Featured Masters

Where has all that beautiful music and those great old musicians gone?

Actually, their music didn’t all “die with them” because many of the best and even some of the “less best,” (but still interesting) musicians of his grandparents generation managed to park themselves in front of a recording horn and / or a microphone and a small staff of studio studs long enough to make the magical 78s that currently live somewhere below the Maginot-Dixon Line at R. Crumb’s house, in the south of France. Even though those old souls are ALL legally deader than a dozen doornails, they are all still alive and well, dozing in the grooves of his fabulous 78 collection–his own private, personal on-call 24 / 7 pantheon of musical Muses. His access to those Muses have a whole lot to do with his genius and why he has been so creative all his life. Thomas Edison famously said “Genius is 1% inspiration and 99% perspiration, but then as a deaf and dumbshit, he wouldn’t know, because he wasn’t known for listening to records or even live music so 1% inspiration was all he could ever muster. That is no doubt why he rejected Bessie Smith’s audition because her voice was “no good.” As the inventor of the modern corporate research facility, 99% of the perspiration came from his research staff, the fruits of whose work, in exchange for a salary, were patented, credited to and owned by Edison. At Crumb’s crib, they are ready to play and sing for him just as soon as they get hit up with a (phonograph) needle. No heroin is necessary to get him “high,” because what’s in the grooves will put him “in the groove” instantly whenever he finds himself in need of musical “fix.” Records and this website can do the same for you.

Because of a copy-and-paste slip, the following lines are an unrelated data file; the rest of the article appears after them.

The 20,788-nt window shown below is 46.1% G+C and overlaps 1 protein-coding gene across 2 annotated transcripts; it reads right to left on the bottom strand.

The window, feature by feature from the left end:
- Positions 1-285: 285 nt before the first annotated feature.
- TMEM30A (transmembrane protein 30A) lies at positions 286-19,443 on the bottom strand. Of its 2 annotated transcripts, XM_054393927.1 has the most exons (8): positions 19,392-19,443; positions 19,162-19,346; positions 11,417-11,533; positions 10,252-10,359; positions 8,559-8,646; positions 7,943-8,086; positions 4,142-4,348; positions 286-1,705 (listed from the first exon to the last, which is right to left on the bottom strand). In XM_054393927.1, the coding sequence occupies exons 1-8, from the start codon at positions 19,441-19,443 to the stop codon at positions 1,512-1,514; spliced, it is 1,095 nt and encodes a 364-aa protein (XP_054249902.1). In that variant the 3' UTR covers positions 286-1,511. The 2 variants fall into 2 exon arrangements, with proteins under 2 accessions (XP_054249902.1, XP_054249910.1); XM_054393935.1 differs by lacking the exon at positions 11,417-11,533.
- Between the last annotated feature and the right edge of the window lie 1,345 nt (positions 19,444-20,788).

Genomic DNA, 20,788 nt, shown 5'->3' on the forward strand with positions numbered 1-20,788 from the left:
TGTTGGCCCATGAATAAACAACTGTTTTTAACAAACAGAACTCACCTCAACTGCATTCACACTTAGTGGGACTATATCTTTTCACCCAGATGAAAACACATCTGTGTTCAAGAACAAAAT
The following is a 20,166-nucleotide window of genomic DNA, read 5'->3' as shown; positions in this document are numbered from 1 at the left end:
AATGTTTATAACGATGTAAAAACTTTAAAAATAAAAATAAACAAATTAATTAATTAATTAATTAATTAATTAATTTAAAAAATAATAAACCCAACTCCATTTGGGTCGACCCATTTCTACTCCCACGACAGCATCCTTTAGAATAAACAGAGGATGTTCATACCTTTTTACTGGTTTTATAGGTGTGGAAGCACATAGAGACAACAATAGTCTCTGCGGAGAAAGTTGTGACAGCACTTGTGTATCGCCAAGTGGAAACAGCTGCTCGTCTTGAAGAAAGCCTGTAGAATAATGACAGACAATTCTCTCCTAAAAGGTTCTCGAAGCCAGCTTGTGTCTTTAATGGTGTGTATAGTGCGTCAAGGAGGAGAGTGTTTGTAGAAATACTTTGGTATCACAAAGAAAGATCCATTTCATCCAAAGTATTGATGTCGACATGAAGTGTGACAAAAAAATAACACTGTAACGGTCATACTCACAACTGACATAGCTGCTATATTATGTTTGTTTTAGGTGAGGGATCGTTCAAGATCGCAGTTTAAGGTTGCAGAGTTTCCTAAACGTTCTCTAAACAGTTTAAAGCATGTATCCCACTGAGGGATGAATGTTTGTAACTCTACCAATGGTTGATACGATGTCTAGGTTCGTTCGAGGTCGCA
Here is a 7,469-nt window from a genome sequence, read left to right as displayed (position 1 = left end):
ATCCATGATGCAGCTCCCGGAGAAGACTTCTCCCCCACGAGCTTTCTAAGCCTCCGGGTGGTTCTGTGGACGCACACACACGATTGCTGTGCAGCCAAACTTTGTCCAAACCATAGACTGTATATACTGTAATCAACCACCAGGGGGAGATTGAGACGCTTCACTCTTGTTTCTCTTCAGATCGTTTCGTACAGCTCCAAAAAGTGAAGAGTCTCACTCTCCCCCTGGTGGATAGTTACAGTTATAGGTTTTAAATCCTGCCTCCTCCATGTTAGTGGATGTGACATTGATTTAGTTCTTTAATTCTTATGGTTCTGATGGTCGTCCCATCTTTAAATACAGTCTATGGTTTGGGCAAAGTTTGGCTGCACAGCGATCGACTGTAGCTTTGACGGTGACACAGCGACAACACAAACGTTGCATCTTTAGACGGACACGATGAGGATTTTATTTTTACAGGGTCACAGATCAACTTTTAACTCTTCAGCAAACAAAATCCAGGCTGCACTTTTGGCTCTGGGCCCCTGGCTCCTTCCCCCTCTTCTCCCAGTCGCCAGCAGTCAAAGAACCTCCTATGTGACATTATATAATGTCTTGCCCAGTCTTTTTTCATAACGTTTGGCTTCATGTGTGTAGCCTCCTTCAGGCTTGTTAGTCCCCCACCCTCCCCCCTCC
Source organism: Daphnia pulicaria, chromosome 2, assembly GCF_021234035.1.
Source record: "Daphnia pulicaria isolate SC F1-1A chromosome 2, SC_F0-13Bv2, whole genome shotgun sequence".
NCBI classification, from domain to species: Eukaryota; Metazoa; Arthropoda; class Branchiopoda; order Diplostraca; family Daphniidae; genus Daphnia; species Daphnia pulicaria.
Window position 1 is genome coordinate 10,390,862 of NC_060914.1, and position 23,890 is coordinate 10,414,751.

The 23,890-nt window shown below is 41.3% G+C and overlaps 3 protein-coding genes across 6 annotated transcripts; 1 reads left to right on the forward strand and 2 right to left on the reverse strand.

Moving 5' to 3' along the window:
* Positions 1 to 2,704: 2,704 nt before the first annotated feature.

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Another place these old masters live is in the musical film clips that started with the experimental sound films of the early 20s and continued on into the talking picture era, when musical acts were filmed for shorts, newsreels, Soundies, feature films, TV Transcriptions, kinescopes and video tape, which unfortunately was usually erased for re-use until it became cheap enough to be shit-canned by TV stations and networks and in at least one case, dumped into the Atlantic Ocean. Still, some of this cultural treasure managed to survive.

Great music was filmed and sometimes accidentally preserved as a by-product of the effort of the mostly musically-clueless film industry to make money. Since most of it was American popular and vernacular styles and wasn’t Mozart (or one of that crowd), there was no real concerted effort made by our own institutional archives to collect and preserve this kind of material. Fortunately, the private collectors did what they do better than anyone else (so far) and though much of it has surely been lost (or is about to be lost), some of it has been at least collected privately, which is the first step in the chain of preservation. You can’t preserve anything that you don’t have to begin with but interesting material is still being turned up as more and more collectors are looking at film for the music. We started collecting music on film over 40 years ago.

The cream of the cream of these musical masters will find their way onto this page. Since everybody everybody knows plays guitar, let’s start out with those cats and with a few other string instruments. Check out Glenn’s Picks archives for more film-flam fun!

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